The Larks are excited to welcome author, Molly Ringle, to The Nest today. Andrea is a huge fan of Molly's work.
Molly is taking our readers on a tour of the sites from her novel, What Scotland Taught Me.
Madainn mhath! That's "Good morning" in Scots Gaelic, which I use because Andrea has asked me to show you around the sites in my novel What Scotland Taught Me. But don't worry, I include the Gaelic only for flavor; no foreign language knowledge is required for this tour.
In the novel, American protagonist Eva, straight out of high school, does a grand job of mucking up her romances and friendships when she takes a work-abroad trip to Edinburgh, Scotland. Meanwhile, her ghost-hunting friend Amber ends up chomping off more than she can chew when she goes looking for the many restless spirits of Edinburgh. When I graduated from college, I spent three months working in Edinburgh myself (minus most of the relationship drama, and definitely without seeing any ghosts), so I have firsthand knowledge of many of the locations. The others I checked out either through websites or through asking British friends. All destinations are sure to make Scotophiles and Anglophiles drool.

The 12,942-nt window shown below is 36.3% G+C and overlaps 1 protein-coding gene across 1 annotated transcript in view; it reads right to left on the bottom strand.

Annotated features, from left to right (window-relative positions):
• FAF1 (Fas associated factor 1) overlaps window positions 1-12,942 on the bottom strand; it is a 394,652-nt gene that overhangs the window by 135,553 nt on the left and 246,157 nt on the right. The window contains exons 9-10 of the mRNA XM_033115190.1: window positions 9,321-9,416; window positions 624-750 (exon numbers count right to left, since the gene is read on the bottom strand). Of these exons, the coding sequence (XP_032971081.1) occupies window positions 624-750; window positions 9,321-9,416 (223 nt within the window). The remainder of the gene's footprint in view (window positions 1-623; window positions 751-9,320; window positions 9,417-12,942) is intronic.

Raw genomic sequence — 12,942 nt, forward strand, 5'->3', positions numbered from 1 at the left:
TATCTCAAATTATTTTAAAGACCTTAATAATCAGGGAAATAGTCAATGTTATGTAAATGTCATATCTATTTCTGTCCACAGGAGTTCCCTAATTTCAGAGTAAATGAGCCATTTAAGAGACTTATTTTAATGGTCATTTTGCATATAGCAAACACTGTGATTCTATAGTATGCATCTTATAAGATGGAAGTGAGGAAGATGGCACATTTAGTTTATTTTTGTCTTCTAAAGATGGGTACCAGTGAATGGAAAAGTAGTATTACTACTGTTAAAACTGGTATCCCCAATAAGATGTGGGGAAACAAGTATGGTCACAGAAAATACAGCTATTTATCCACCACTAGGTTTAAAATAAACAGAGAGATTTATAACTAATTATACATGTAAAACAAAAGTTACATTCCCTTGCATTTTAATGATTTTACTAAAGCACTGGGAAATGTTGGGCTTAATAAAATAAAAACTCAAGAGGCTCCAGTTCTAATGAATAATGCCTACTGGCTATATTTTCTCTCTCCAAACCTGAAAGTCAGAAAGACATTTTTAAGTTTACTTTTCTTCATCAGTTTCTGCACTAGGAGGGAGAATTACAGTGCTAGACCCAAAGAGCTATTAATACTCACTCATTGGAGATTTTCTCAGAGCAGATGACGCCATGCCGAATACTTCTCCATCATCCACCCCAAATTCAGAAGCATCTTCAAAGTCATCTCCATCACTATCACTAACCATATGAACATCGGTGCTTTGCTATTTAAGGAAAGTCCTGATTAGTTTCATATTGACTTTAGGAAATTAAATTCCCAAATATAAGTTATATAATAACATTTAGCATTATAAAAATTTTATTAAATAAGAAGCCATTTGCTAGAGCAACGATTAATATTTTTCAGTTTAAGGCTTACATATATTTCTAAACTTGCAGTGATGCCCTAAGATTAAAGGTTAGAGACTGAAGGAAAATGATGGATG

Ready? You don't even have to fasten your seatbelt. Unless you regularly fall out of your desk chair; then maybe it'd be a good idea.
The Royal Mile - http://www.edinburgh-
The Royal Mile--"actually 1 mile and 107 yards in length," its website informs us--stretches from Holyrood Palace on the lower end to Edinburgh Castle at the top. If you find yourself panting for breath on the steep climb, you can slow down and admire the brick-paved streets; the pubs and souvenir shops; the statues, churches, and cathedrals; and the tall stone buildings, many of which date from the 16th century. Branching off the bustling main street you'll notice lots of creepy narrow alleys, some of which are called "wynds" and others "closes." Several of those, along with plenty of the buildings you're passing, are said to be haunted. Mary King's Close is the most famous, where several victims of the Black Plague were supposedly bricked up--alive--and left to die rather than allowed to spread the disease. Dark. So! Come see the castle.